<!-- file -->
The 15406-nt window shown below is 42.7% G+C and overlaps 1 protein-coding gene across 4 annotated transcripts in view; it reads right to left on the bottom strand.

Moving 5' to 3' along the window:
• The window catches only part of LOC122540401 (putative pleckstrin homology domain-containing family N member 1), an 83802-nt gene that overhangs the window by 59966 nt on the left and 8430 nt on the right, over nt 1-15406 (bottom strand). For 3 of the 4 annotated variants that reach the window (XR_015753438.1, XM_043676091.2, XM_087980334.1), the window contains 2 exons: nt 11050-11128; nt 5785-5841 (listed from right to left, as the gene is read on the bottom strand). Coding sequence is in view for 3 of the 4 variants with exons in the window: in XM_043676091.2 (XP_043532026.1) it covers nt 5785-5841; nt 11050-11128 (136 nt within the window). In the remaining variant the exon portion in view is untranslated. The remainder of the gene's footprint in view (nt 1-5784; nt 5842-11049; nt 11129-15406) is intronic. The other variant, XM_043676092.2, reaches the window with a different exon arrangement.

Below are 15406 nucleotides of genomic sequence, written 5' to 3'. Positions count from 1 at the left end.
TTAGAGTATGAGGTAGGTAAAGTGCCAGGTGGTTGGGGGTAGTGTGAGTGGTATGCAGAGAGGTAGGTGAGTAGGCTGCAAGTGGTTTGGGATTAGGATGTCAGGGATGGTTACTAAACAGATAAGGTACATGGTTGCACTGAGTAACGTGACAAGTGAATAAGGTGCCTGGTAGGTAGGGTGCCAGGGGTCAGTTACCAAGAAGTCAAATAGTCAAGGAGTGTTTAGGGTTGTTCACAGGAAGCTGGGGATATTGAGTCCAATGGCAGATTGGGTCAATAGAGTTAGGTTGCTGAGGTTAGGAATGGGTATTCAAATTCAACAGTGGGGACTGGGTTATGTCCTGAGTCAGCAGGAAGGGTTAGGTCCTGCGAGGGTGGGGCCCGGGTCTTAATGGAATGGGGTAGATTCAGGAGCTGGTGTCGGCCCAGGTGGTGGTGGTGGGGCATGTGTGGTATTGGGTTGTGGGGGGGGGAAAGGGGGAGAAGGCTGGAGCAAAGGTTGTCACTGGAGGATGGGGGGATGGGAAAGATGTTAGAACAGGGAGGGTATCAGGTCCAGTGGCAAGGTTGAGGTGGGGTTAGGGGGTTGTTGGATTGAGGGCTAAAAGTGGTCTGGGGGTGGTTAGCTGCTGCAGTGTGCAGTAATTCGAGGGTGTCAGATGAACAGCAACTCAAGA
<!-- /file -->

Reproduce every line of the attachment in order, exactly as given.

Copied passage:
The 15406-nt window shown below is 42.7% G+C and overlaps 1 protein-coding gene across 4 annotated transcripts in view; it reads right to left on the bottom strand.

Moving 5' to 3' along the window:
• The window catches only part of LOC122540401 (putative pleckstrin homology domain-containing family N member 1), an 83802-nt gene that overhangs the window by 59966 nt on the left and 8430 nt on the right, over nt 1-15406 (bottom strand). For 3 of the 4 annotated variants that reach the window (XR_015753438.1, XM_043676091.2, XM_087980334.1), the window contains 2 exons: nt 11050-11128; nt 5785-5841 (listed from right to left, as the gene is read on the bottom strand). Coding sequence is in view for 3 of the 4 variants with exons in the window: in XM_043676091.2 (XP_043532026.1) it covers nt 5785-5841; nt 11050-11128 (136 nt within the window). In the remaining variant the exon portion in view is untranslated. The remainder of the gene's footprint in view (nt 1-5784; nt 5842-11049; nt 11129-15406) is intronic. The other variant, XM_043676092.2, reaches the window with a different exon arrangement.

Below are 15406 nucleotides of genomic sequence, written 5' to 3'. Positions count from 1 at the left end.
TTAGAGTATGAGGTAGGTAAAGTGCCAGGTGGTTGGGGGTAGTGTGAGTGGTATGCAGAGAGGTAGGTGAGTAGGCTGCAAGTGGTTTGGGATTAGGATGTCAGGGATGGTTACTAAACAGATAAGGTACATGGTTGCACTGAGTAACGTGACAAGTGAATAAGGTGCCTGGTAGGTAGGGTGCCAGGGGTCAGTTACCAAGAAGTCAAATAGTCAAGGAGTGTTTAGGGTTGTTCACAGGAAGCTGGGGATATTGAGTCCAATGGCAGATTGGGTCAATAGAGTTAGGTTGCTGAGGTTAGGAATGGGTATTCAAATTCAACAGTGGGGACTGGGTTATGTCCTGAGTCAGCAGGAAGGGTTAGGTCCTGCGAGGGTGGGGCCCGGGTCTTAATGGAATGGGGTAGATTCAGGAGCTGGTGTCGGCCCAGGTGGTGGTGGTGGGGCATGTGTGGTATTGGGTTGTGGGGGGGGGAAAGGGGGAGAAGGCTGGAGCAAAGGTTGTCACTGGAGGATGGGGGGATGGGAAAGATGTTAGAACAGGGAGGGTATCAGGTCCAGTGGCAAGGTTGAGGTGGGGTTAGGGGGTTGTTGGATTGAGGGCTAAAAGTGGTCTGGGGGTGGTTAGCTGCTGCAGTGTGCAGTAATTCGAGGGTGTCAGATGAACAGCAACTCAAGA